Every month I highlight some of the best Blu-ray and DVD supplements, along with Criterion Channel features. Too often these pieces are overlooked or given the most cursory mention in reviews (or on sites like DVDBeaver where they take a back seat to "A/V" assessment and are usually copy-and-pasted from the Special Features text from the relevant label's website, or the guy reviews the essay by saying the essay gave him "great contextual info"). Pieces cited don't necessarily hail from new releases; rather come from whatever I've been watching that particular month. They represent, in my opinion, the best in supplementary material — critical, historical, personal — above and beyond the status quo.


• Not Necessarily in That Order: The Birth & Death & Resurrection of Dennis Hopper's The Last Movie by Jessica Hundley / 2018 essay included in the booklet for Arbelos's 2019 edition of Hopper's film. She writes the way film criticism should be written, following the trail of crumbs that are intuitively interesting and not just strung out like party lights, virtue of facts without true anecdotal interest, rather she knows what makes bar talk good.

• Wizard Work / 5-minute 1964 promotional studio documentary narrated by Joseph Cotten, included on the Blu-ray for the 2019 Masters of Cinema edition of Aldrich's Hush...Hush, Sweet Charlotte, capturing the director at work on-set with the actors.


Best Films Included Alongside a Title Feature:

By Sidney Lumet
by Nancy Buirski, 2015
included in the 2019 Carlotta Ultra-Coffret edition of Network

The Frontier Experience
by Barbara Loden, 1975
included in the 2019 Criterion edition of Wanda

I Am Wanda
by Katja Raganelli and Konrad Wickler, 1980
included in the 2019 Criterion edition of Wanda

Scene Missing: The Story of Dennis Hopper's Last Movie
by Alex Cox, 2018
included in the 2019 Arbelos edition of The Last Movie

Some Kind of Genius
by Paul Joyce, 1986
included in the 2019 Arbelos edition of The Last Movie

Alla ricerca di Tadzio [In Search of Tadzio]
by Luchino Visconti, 1970
included in the 2019 Criterion edition of Death in Venice


Cover and Package Design:

• Sidney Lumet's Network
Carlotta - Joachim Roncin (original artwork) and Dark Star (design), 2019

• Elaine May's Mikey and Nicky
Criterion - Connor Willumsen (original artwork) and Eric Skillman (design), 2019

• Barbara Loden's Wanda
Criterion - Eric Skillman (design), 2019

• Dennis Hopper's The Last Movie
Arbelos - Dylan Haley (design), 2019

• Luchino Visconti's Death in Venice
Criterion - Cliff Wright (original sculpture) and Eric Skillman (design), 2019


Monday, June 03, 2019

Battle Cry

Whooping Cough

"They're shaping into a real outfit — they're beginning to look like Marines."

"He's not a soldier — he's a Marine."

"So long, Marine."

"It's rather hard to say what Timmy looks like."

Those are some lines of dialogue pulled from Raoul Walsh's 1955 Battle Cry, but they just might have popped up in any other of the militaristic Marine-sponsored flicks. As bad as they read, I'll note there's no opposing forces within the mise-en-scène to take the armed American macho frat down a notch.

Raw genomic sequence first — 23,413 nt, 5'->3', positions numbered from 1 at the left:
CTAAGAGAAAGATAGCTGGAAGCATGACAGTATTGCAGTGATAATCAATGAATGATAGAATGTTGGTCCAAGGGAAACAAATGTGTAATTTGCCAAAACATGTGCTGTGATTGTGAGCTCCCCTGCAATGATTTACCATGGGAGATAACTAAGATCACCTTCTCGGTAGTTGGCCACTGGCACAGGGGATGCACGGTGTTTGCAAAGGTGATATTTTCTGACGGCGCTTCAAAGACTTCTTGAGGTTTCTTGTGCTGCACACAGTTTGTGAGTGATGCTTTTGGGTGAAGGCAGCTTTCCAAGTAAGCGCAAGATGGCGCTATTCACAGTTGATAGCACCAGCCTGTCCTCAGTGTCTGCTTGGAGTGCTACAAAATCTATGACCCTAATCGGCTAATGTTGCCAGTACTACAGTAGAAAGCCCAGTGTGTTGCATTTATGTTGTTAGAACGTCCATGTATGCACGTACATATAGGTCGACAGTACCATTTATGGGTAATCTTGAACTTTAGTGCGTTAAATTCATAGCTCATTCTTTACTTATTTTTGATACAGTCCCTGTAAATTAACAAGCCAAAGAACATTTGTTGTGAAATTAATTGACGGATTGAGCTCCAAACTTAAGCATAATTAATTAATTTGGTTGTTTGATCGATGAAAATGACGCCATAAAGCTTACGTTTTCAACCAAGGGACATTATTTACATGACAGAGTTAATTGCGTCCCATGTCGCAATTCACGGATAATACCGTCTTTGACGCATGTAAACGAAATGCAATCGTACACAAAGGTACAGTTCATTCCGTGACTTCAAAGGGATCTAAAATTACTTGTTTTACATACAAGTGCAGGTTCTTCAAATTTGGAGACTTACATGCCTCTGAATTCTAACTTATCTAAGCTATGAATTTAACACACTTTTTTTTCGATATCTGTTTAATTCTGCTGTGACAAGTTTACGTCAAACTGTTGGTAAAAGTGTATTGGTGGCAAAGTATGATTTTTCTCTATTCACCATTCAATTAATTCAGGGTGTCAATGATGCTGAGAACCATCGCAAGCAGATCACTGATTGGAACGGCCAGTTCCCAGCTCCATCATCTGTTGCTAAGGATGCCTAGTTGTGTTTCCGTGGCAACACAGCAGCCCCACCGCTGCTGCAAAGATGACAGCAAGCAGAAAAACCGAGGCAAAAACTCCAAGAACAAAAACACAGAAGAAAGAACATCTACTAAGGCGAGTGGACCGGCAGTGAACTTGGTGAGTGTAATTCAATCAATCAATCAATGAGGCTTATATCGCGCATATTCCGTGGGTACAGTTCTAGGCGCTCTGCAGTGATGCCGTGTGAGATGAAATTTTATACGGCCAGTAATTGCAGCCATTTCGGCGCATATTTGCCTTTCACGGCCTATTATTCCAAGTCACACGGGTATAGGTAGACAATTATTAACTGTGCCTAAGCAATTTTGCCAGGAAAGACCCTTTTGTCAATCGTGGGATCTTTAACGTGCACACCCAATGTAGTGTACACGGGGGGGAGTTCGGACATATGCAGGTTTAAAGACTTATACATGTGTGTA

Unlike what Fuller once did label Full Metal Jacket to Jonathan Rosenbaum in good faith, Battle Cry is actually a true recruitment film: selling the services experience with sex on liberty in San Diego, Pacific crossfares, — but then the problem of having a sweetheart back home and the vicissitudes round a woman's staying in love while being married to a Marine.

I'm watching a 2h 28m narrative film from 1955 of the emotional development of robots, the romanticization of the American clod, the manifestation of the bird-brain...

James Whitmore is a cross between Lloyd Bridges and William Bendix.

A black velvet painting of the Natives of our land, and the same materiel as the eyepatch pestled in Walsh's socket by Montezuma's cock.

One of the best reviews of Battle Cry I've read recently comes from a member of Letterboxd name Fred Pahlke. It sums up the problems with almost all of the blockbuster pictures then or now. About Battle Cry, he writes, in whole:

"Standard war film. Do not have the movie."


Saturday, June 01, 2019

Home from the Hill

"What You Feel Now Is Nostalgia and Liquor"

I'm going to walk through the plot, based off a screenplay based off a novel by William Humphrey, to illustrate the power of the melodrama at play, a distant emulsification of Douglas Sirk and William Faulkner, bound earlier in that director's own adaptation of The Tarnished Angels.

"Theron" Hunnicutt (George Hamilton, a weak-link in the Ricky Nelson tradition; another 1960 mama's boy resembling physiognomically Anthony Perkins) takes to his father, Wade (Robert Mitchum's), teaching him at 18 how to be a man in spite of his belle mom the goy Hannah (Eleanor Parker's) coddling. The couple struck a deal years back: she'd marry Mitchum, but the boy would be hers to rear. How to construct an epic of the low-South (in the sense of "low-fantasy vs. high-") — introduce an agent of change, of chance — introduce a stinking boar. Theron on its trail blasts its snout right off, and Wade, satisfied his boy's growing hair on his chest, holds a roasting-dance. Through the virile proxy (broxy?) Rafe (George Peppard), Theron invites Libby Halstead (Luana Patten) to attend the fête, 'cept her daddy Albert (Everett Sloane) don't want her to go, so they meet on the sly at the library, fall in sympathetic love, fuck in the woods on a picnic blanket. Now Wade's the one with the reputation for womanizing, and Albert Halstead's always had an inkling. See how this goes in a town that jumps for spring cleaning the local cemetery? Throw in Hannah's admission to Theron that Rafe's Wade's illegitimate son, and Minnelli's melodrama's now fully charged: Theron goes off like a soprano Bates before his father over what his half-brother should be rightly owed. Wade swats aside the impertinence: "His mother was a tramp — a sand-hilled tacky having her child by the edge of a ditch."

Mirrorings of illegitimate children, proxy matchmakers, and neglected wives panel the homestead of this musky contrivance, solid in its rank among Minnelli's strongest films.